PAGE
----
Jump to ContentJump to Main Navigation
The Roots of Cognitive NeuroscienceBehavioral Neurology and Neuropsychology$
Users without a subscription are not able to see the full content.

Anjan Chatterjee and H. Branch Coslett

Print publication date: 2013

Print ISBN-13: 9780195395549

Published to Oxford Scholarship Online: January 2014

DOI: 10.1093/acprof:oso/9780195395549.001.0001

Show Summary Details
Page of

PRINTED FROM OXFORD SCHOLARSHIP ONLINE (oxford.universitypressscholarship.com). (c) Copyright Oxford University Press, 2020. All Rights Reserved. An individual user may print out a PDF of a single chapter of a monograph in OSO for personal use. date: 31 October 2020

Body Representations

Body Representations

Updating a Classic Concept

(p.221) Chapter 10 Body Representations
The Roots of Cognitive Neuroscience

H. Branch Coslett

Oxford University Press

An internal representation of the human body is crucial for a wide range of activities such as planning action, registering the location of sensory input and making judgments about whether one could fit into a particularly appealing item of clothing. Given the central role of body representations in these and many other behaviors it is not surprising that the issue was addressed by a number of investigators in the early part of the twentieth century (e.g., Pick, 1922; Head & Holmes, 1911–1912). In this chapter, Coslett first reviews evidence supporting the existence of multiple discrete but interacting representations of the human body. In the second section of the chapter, he elaborates on the “body schema”, a representation of particular relevance for sensory-motor processing as it mediates between perception and action. As will become clear, the accounts developed are heavily influenced by the work of neurologists and psychiatrists from the 19th and early part of the 20th centuries–the original cognitive neuroscientists.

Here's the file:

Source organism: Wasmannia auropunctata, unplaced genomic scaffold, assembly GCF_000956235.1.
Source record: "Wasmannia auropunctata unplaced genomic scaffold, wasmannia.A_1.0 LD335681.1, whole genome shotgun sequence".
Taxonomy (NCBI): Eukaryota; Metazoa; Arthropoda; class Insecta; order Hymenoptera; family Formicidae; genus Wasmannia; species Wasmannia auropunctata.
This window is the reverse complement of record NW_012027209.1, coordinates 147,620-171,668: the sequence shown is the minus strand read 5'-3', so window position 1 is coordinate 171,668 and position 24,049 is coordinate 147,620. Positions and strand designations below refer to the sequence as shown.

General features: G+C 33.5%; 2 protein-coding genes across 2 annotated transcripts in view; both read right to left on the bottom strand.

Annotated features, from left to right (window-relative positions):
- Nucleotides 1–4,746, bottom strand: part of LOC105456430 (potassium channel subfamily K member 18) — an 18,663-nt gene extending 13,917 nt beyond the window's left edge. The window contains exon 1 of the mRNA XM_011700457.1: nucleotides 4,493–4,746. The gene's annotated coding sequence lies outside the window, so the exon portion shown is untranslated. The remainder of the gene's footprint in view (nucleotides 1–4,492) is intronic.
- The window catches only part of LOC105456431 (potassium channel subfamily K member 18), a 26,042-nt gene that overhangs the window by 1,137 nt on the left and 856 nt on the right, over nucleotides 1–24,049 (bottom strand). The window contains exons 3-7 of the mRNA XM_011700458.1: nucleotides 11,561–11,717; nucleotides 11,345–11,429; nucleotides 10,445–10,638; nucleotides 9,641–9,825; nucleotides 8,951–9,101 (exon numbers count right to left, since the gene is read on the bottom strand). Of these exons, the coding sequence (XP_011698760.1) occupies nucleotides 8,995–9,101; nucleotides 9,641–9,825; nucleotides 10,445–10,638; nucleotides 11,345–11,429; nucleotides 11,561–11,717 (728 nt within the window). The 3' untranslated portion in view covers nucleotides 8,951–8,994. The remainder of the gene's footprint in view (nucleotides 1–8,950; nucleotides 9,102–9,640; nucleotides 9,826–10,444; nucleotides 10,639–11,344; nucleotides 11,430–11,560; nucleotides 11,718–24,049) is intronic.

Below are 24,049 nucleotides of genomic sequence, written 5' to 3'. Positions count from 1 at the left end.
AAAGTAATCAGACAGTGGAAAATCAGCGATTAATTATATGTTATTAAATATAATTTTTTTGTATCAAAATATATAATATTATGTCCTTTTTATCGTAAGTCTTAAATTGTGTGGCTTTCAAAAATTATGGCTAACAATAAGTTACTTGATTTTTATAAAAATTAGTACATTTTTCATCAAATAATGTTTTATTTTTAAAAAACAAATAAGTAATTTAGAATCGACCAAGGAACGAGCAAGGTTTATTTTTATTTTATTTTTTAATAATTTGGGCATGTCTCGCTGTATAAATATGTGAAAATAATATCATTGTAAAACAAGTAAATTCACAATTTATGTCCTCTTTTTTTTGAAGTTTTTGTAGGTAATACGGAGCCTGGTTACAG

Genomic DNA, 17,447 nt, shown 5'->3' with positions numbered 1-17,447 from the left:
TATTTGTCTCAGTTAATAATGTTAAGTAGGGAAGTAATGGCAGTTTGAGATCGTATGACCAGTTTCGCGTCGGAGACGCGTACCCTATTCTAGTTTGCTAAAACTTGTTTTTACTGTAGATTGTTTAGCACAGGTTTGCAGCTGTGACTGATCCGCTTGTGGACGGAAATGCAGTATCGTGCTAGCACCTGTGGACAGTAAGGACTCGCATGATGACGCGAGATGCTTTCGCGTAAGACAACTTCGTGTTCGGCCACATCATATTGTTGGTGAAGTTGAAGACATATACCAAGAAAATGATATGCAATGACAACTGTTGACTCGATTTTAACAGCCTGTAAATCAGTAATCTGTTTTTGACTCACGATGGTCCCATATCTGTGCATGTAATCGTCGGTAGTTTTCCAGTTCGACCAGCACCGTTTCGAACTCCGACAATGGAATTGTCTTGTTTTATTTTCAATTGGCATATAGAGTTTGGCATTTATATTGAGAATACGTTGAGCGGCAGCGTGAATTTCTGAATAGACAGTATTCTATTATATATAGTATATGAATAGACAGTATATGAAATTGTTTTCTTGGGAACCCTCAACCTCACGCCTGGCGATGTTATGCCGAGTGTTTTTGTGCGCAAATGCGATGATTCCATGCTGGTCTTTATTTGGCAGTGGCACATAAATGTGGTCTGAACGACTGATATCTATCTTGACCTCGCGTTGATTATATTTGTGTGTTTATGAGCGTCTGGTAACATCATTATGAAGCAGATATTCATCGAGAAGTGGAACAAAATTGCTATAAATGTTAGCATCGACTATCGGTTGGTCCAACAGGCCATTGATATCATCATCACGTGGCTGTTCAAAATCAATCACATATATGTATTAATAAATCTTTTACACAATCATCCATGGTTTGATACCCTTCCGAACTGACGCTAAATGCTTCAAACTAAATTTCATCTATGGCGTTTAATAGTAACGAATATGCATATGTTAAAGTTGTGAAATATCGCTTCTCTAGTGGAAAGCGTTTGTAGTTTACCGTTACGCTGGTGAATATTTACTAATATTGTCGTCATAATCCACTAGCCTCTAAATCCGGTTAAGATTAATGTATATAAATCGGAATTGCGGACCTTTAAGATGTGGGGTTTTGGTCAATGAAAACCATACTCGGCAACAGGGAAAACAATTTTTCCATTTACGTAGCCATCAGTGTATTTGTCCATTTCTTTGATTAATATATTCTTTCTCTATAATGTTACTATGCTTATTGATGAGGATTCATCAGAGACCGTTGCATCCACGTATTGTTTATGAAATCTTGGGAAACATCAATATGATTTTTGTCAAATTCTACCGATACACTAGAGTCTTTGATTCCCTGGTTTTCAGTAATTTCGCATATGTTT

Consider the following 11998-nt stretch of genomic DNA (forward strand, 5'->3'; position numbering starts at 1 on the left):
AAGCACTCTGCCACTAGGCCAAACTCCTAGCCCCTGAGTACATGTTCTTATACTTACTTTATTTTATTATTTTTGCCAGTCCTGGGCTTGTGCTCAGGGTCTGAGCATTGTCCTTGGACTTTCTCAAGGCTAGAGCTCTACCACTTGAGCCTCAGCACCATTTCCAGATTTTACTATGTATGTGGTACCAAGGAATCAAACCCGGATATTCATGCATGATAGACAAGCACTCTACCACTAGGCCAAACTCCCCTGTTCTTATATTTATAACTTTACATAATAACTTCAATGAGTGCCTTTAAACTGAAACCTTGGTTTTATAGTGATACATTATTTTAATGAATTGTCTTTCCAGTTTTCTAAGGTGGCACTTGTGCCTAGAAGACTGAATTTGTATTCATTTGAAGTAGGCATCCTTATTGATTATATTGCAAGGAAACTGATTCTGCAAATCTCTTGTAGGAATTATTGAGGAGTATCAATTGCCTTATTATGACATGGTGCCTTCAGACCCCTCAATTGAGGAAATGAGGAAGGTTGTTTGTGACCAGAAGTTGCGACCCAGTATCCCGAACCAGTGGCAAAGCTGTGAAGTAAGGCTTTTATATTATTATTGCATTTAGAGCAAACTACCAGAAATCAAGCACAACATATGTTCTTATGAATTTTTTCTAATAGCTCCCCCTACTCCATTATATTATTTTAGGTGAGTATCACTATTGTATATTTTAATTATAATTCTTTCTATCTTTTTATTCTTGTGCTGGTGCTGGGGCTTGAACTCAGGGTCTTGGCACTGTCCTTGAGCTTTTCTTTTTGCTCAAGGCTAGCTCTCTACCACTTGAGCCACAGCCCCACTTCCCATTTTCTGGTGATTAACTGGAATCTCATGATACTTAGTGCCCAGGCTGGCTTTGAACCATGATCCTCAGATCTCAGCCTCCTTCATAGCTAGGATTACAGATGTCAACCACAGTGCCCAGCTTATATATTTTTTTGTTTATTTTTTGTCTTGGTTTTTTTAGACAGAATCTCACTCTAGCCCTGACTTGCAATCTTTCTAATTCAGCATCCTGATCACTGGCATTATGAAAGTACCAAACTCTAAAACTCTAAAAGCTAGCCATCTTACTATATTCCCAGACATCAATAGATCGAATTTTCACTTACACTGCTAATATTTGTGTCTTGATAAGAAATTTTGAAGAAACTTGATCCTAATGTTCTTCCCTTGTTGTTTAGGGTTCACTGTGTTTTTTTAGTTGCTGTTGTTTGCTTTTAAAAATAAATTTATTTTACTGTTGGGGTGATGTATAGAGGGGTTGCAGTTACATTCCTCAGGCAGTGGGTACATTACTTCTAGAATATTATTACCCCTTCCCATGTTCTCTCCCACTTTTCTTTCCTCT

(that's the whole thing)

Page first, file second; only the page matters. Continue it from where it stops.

Keywords:   representation, human body, sensory input, judgment, behavior, body schema, sensory-motor processing

Oxford Scholarship Online requires a subscription or purchase to access the full text of books within the service. Public users can however freely search the site and view the abstracts and keywords for each book and chapter.

Please, subscribe or login to access full text content.

If you think you should have access to this title, please contact your librarian.

To troubleshoot, please check our FAQs , and if you can't find the answer there, please contact us .